This event took place on Wednesday 22 January 2020.
In an age of increased digital exposure, there are an abundance of perceived dangers for our children to navigate, with many parents and caregivers monitoring, filtering or tracking their children in the name of safety.
Are children sexting, or sharing nude images? What do they watch, who do they talk to, and where do they go?
News stories often present technology as the source of both the dangers and the solutions to the concerns of child online safety. But where is the line drawn between keeping children safe, and invading their privacy? Filtering what they see and censorship?
Join Professor of Social Responsibility in IT, Andy Phippen, as he confronts digital fears in this provocative look at the internet landscape, and the roles and responsibility of the adults who care for or support children and teenagers.
He draws from 15 years of research, including grass-roots working with young people, to deliver this insightful lecture on children’s use of digital technology, digital rights, educational approaches to the challenges they face, and the legislation that surrounds the challenging topic.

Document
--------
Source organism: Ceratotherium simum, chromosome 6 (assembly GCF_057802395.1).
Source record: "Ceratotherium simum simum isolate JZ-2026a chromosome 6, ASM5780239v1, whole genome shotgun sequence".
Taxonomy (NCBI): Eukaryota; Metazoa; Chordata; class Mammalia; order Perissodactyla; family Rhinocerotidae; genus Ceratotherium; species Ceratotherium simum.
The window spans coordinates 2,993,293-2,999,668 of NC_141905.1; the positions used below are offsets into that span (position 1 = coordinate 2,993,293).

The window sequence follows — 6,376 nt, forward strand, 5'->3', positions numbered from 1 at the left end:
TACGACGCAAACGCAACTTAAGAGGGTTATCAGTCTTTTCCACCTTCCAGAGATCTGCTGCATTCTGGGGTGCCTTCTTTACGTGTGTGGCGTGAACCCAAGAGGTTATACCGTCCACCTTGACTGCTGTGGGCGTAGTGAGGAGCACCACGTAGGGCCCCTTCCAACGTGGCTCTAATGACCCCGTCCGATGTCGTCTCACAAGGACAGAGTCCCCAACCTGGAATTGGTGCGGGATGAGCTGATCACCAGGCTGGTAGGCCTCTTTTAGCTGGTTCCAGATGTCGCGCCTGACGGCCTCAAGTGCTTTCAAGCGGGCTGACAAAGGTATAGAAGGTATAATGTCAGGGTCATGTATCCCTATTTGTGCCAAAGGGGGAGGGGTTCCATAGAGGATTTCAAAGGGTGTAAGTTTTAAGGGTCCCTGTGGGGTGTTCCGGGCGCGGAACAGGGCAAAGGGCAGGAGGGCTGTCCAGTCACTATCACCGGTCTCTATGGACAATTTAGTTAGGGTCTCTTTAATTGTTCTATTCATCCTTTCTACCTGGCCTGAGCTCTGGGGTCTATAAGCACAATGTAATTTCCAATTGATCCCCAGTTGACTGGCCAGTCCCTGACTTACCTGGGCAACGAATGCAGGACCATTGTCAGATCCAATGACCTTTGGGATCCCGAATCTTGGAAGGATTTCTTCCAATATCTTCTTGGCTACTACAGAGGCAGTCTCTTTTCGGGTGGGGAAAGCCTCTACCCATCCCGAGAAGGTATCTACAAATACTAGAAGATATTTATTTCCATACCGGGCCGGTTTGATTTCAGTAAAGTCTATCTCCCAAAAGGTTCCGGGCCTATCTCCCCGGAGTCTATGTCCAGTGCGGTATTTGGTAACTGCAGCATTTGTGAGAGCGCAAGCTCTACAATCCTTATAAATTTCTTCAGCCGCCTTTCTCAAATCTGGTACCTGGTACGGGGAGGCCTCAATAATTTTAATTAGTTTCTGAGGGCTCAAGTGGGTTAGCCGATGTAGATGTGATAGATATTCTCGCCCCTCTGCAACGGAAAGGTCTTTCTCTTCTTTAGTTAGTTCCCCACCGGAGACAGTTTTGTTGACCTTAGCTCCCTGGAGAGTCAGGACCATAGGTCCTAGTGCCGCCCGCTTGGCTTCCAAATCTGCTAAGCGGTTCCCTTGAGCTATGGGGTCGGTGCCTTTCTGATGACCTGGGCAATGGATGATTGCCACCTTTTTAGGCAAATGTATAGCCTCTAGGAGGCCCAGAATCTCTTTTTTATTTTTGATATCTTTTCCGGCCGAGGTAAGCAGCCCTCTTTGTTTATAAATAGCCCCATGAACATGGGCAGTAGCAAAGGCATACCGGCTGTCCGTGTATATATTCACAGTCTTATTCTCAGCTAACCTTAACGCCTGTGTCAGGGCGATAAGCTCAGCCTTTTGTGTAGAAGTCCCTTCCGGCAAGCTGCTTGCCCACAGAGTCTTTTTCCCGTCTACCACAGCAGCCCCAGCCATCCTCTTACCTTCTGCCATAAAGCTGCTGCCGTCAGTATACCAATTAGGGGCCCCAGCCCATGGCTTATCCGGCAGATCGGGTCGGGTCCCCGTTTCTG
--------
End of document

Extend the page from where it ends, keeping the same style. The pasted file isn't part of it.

Andy has served as a member of the Parliamentary IT Committee, and as a long-term research partner in the UK Safer Internet Centre, with an established reputation as an expert on ethical and social responsibility, and the impact of technology on the social world. He is a frequent media commentator on children and the internet, and a keen advocate for educating adults on the best ways to support children in the online world.
The public lecture will conclude with a Q&A session.
Content warning: This lecture may include graphic references, including those of a sexual, abusive, or otherwise upsetting nature.
Who is this event for?
This event is open to all, and will be of particular interest to those who work with children and young people in teaching, social care, local authorities, police, council, and charities. It may also be relevant to students or researchers in criminology, law, and sociology.